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Communion Outside Mass
COMMUNION OUTSIDE MASS
Here is another interesting question that was sent to me in my role as Education Officer with The Liturgical Commission and the response that I sent to the enquirer. Some details have been omitted for privacy purposes.
Q. At our daily morning Mass we have a parishioner who comes late for Mass every day, after Communion is finished most times, and demands Communion from one of the Ministers of Communion after Mass is finished. When asked, the person says that they have no reason for coming late. Lately some others have beenarriving at around the time of the Lord's Prayer. Is there something written somewhere in Liturgy documents about how much of Mass we should be participating in (unless we have genuine excuses) before receiving Communion?
A. Thank you for enquiry. I must confess that the practice you describe of people arriving when Mass is almost over and demanding to be given Communion puzzles me greatly.
Canon Law # 918 has this to say on the matter:
“It is most strongly recommended that the faithful receive communion in the course of a Eucharistic celebration. If, however, for good reason they ask for it apart from the Mass, it is to be administered to them, observing the liturgical rites.” (emphasis added).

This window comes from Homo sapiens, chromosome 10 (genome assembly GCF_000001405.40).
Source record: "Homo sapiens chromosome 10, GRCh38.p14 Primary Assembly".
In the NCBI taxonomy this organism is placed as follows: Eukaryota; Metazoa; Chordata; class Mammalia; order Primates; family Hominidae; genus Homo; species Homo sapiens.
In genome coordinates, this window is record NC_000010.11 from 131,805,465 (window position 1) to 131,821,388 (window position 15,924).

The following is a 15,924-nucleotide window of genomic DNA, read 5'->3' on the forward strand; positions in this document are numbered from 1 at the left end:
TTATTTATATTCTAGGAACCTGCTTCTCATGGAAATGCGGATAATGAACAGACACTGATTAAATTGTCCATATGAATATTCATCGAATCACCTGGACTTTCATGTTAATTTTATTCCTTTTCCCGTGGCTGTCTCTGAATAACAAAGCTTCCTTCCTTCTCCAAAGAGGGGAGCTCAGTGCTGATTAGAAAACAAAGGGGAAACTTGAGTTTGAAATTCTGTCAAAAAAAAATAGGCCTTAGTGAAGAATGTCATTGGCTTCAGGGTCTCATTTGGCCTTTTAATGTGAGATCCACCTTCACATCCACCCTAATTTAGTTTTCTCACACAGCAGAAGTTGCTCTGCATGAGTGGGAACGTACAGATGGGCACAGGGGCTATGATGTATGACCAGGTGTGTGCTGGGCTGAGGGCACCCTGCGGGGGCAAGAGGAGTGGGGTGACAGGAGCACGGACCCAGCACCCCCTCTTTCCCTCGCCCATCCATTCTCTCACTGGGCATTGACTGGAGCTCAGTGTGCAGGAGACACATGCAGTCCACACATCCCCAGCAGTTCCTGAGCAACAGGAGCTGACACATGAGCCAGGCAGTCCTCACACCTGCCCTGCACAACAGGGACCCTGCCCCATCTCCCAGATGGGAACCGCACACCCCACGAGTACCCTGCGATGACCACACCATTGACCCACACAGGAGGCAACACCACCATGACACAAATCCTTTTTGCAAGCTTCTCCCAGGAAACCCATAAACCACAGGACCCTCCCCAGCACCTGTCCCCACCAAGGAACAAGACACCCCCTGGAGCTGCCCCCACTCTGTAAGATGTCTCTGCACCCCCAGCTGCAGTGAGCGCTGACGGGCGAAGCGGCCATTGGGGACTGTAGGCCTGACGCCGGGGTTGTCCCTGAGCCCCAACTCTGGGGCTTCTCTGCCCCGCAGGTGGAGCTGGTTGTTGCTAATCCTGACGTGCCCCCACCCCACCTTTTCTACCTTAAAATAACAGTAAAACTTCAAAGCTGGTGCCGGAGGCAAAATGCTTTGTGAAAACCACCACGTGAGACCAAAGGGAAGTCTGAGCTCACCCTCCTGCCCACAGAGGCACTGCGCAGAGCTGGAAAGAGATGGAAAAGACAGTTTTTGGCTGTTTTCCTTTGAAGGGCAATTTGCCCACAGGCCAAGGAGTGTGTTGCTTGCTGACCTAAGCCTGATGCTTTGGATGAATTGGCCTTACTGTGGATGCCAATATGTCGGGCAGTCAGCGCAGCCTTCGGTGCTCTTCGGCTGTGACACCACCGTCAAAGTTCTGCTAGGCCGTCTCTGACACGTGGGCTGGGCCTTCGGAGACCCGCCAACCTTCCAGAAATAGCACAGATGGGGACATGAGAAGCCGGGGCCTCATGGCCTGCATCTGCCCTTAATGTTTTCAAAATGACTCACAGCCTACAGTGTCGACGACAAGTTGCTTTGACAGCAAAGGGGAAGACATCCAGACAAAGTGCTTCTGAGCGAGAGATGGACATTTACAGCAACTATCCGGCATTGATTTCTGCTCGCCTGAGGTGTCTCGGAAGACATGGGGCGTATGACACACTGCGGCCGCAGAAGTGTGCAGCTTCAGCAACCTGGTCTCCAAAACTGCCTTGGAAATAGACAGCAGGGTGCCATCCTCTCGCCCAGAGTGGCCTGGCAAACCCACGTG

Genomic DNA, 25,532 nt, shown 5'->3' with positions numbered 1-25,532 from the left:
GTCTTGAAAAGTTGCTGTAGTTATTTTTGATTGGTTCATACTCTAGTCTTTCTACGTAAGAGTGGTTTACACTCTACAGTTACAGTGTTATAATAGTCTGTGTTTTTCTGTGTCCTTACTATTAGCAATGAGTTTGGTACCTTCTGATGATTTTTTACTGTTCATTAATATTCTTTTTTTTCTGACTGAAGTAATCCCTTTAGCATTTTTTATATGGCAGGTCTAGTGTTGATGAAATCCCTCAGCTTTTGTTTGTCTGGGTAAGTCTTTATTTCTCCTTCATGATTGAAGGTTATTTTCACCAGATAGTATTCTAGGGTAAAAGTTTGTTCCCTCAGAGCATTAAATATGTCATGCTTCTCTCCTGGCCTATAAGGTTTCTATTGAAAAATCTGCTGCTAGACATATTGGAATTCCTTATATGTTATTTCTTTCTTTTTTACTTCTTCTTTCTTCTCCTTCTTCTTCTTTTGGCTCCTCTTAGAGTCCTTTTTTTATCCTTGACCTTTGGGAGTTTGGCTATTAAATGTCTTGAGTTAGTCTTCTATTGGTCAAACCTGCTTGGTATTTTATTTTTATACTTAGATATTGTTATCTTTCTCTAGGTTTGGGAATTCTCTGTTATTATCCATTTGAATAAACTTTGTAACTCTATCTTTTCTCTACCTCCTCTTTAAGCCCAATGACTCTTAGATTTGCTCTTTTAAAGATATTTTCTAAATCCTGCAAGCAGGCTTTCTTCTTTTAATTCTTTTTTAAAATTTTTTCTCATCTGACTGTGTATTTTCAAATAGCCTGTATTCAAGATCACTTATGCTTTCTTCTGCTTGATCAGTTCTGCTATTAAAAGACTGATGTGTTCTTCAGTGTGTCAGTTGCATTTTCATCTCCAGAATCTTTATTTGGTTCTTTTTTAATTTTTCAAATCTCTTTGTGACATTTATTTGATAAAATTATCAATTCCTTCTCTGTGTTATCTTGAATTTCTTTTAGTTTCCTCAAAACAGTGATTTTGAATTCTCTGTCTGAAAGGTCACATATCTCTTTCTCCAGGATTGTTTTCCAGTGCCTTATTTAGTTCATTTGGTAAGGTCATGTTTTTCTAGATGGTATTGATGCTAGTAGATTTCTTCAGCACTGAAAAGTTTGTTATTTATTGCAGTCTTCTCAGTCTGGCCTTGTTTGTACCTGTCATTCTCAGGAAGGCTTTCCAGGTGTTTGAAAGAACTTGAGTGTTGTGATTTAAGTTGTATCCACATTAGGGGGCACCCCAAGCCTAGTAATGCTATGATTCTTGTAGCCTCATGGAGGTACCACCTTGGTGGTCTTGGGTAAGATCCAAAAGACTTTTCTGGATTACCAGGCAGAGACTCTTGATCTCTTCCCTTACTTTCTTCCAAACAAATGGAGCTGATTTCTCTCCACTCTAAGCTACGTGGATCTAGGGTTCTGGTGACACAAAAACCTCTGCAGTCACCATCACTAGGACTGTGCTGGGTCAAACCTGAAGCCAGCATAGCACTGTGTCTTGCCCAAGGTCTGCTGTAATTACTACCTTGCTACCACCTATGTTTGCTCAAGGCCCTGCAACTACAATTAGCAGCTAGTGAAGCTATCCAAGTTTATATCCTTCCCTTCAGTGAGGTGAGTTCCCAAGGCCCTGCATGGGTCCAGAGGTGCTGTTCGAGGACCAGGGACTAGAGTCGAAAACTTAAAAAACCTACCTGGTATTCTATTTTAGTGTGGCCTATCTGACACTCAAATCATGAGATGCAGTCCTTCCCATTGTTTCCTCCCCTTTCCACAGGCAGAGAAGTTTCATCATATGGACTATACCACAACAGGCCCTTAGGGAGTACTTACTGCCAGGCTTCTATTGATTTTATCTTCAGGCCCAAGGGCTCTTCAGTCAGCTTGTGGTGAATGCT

The parish priest or another pastoral leader in the parish needs to talk to the people concerned and firmly but gently explain this requirement to them as well as the theological understanding of Eucharist on which it is based.
It is important that people understand that the last part of Canon 918, which allows for communion outside Mass, refers to cases such as the housebound sick. Even then, communion is given ‘observing the liturgical rites’.
The liturgical rites for administering communion outside of Mass are set out in the official rite entitled “Holy Communion and the Worship of the Eucharist Outside Mass”. The liturgical form to be followed includes greeting, penitential rite, reading of scripture, Lord’s Prayer, communion, concluding prayer, blessing and dismissal, even in the shorter form of the rite.
If people are not present for these aspects of the Mass because they arrive late, then they need to be observed before communion can be given to them. Asking a minister to do otherwise is expecting them to break both Canon Law and liturgical law.
The documents also state clearly that communion can only be distributed outside of Mass ‘for a just reason’. Simply arriving late is not a ‘just reason’, so communion should be refused.
The action of people who expect to receive communion without being present for the whole celebration of Mass indicates:
· disrespect for Christ present in the word proclaimed at Mass (Constitution on the Sacred Liturgy #7)
· disrespect for Christ present in the gathered assembly (CSL #7)
· disrespect for Christ present in the priest presider (CSL #7)
· a consumer/ materialistic mentality because their focus is on ‘getting’ the fruits of the Mass without participation in the ‘giving’ (offering) aspect of Mass.
Surely common courtesy would indicate to these people that their behaviour is wrong. If it is rude, disrespectful and insulting to arrive at a dinner part after everyone else has eaten, for no reason, and demand to be fed what everyone else has had, then it is CERTAILY rude, disrespectful and insulting to do the same thing at the sacred meal of the Eucharist.